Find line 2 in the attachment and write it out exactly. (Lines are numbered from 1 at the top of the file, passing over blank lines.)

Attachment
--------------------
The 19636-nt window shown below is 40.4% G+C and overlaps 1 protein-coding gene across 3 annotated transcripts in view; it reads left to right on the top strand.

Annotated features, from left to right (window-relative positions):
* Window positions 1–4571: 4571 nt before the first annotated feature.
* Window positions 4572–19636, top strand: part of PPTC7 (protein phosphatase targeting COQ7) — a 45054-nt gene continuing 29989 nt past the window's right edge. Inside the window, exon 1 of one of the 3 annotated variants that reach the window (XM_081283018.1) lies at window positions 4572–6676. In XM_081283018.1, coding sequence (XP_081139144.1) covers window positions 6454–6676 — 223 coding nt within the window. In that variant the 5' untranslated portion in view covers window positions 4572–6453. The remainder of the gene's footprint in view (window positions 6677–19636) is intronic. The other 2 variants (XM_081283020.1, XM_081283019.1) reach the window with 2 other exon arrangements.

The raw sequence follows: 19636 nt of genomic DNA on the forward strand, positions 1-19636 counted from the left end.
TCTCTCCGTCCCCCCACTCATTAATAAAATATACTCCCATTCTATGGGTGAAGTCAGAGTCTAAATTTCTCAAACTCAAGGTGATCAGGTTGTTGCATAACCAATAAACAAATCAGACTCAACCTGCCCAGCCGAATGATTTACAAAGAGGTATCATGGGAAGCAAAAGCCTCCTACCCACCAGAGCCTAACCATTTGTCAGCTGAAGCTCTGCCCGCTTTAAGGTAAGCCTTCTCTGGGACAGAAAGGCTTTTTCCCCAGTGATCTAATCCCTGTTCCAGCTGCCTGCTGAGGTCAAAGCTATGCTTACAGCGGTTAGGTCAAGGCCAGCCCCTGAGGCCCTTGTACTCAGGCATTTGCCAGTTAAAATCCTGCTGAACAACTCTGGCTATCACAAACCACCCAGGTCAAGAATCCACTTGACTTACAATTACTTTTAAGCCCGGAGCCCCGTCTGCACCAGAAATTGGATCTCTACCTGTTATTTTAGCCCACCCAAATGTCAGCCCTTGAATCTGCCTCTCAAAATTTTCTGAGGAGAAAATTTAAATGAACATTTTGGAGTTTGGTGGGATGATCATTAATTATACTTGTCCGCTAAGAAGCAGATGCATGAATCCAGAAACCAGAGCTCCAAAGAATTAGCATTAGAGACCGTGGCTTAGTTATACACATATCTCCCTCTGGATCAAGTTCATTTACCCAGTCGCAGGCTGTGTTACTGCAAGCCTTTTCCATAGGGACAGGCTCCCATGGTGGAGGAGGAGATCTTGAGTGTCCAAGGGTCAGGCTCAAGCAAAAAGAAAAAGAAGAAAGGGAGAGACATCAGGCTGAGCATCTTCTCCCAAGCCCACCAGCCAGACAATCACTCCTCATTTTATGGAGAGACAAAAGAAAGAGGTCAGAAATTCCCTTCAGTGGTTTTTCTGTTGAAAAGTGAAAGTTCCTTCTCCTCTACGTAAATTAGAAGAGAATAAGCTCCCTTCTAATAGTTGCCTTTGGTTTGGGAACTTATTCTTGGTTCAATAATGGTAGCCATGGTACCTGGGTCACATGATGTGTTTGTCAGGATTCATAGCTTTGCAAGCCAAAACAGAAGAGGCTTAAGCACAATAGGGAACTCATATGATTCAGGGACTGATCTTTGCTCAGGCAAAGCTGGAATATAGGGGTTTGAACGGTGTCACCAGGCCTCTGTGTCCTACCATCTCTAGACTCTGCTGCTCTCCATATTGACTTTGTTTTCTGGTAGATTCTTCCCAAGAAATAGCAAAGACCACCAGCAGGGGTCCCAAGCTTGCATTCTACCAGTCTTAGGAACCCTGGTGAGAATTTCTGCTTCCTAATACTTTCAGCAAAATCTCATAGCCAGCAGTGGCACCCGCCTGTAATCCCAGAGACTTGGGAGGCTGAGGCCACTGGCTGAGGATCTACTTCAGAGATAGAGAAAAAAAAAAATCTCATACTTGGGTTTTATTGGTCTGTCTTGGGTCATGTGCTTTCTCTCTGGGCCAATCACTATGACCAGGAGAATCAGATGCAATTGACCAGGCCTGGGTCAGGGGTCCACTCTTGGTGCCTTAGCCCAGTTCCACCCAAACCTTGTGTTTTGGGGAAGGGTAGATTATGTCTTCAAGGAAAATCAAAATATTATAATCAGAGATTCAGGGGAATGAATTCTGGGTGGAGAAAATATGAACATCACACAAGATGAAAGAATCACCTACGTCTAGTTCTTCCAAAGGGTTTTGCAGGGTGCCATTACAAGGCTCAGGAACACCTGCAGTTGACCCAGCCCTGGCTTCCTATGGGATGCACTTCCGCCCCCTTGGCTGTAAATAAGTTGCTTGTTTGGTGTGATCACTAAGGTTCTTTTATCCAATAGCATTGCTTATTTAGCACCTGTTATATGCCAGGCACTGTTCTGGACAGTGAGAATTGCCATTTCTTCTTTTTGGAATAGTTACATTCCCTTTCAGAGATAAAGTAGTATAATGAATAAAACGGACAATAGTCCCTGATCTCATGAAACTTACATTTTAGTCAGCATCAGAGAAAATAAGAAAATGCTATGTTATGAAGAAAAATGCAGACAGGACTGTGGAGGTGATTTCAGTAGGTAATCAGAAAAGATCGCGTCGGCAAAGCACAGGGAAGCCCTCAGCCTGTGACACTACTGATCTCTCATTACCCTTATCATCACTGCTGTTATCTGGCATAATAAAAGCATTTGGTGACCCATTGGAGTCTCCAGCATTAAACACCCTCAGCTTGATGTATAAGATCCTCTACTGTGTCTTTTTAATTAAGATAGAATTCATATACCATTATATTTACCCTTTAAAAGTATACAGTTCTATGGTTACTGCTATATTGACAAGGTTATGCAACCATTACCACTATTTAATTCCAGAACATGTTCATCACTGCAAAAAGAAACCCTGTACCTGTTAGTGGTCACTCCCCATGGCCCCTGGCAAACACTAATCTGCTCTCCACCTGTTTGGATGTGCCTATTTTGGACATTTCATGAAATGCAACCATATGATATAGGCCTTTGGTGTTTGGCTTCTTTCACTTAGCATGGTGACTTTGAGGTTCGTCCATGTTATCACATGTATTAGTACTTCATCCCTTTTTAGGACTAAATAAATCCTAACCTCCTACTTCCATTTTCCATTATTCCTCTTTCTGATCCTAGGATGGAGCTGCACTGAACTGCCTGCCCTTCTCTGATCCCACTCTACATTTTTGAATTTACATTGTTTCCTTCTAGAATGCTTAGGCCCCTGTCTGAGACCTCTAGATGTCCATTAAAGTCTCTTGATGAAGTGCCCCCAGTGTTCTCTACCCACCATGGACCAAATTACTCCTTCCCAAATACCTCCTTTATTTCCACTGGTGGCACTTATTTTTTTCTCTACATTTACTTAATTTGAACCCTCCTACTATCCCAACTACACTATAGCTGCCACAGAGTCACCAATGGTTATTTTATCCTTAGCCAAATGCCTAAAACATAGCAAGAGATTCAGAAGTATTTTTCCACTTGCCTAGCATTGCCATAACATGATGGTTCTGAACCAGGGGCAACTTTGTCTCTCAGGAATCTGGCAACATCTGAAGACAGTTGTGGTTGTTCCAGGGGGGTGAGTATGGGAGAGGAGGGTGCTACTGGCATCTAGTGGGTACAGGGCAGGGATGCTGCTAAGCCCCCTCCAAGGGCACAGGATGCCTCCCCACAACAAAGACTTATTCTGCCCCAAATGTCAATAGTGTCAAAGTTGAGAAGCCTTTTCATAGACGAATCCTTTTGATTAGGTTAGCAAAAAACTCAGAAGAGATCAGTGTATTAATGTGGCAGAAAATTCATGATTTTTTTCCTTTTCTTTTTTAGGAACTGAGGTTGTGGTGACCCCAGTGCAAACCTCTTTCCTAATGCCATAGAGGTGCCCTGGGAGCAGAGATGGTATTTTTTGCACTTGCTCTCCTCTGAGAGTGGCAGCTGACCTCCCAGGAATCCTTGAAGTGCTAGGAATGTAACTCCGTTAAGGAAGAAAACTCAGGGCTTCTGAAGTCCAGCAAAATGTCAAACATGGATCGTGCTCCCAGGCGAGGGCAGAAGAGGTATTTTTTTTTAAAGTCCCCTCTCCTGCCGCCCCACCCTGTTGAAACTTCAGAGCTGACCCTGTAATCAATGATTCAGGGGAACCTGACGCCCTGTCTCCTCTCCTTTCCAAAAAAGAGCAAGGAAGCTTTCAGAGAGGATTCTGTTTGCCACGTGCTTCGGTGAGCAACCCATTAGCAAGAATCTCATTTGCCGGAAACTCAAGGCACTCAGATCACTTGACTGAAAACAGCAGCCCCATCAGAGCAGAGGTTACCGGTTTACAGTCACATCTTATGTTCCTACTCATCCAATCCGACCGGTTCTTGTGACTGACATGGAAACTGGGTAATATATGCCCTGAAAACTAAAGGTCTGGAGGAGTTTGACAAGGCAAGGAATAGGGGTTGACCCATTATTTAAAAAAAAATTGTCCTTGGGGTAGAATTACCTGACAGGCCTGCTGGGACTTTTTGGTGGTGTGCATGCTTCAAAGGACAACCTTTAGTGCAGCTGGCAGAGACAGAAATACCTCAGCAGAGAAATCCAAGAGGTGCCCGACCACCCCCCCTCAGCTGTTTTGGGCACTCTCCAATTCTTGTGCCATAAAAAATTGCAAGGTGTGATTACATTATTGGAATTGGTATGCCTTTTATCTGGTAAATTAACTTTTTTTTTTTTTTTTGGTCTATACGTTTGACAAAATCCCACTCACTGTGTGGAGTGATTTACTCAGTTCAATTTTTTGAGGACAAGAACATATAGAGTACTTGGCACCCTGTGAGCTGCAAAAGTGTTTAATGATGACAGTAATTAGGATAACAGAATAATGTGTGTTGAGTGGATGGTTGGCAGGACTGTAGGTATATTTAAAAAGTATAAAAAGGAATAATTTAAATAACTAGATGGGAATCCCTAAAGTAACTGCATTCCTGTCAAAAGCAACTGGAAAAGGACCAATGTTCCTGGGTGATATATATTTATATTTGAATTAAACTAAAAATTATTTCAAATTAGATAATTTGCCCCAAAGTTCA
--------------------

Annotated features, from left to right (window-relative positions):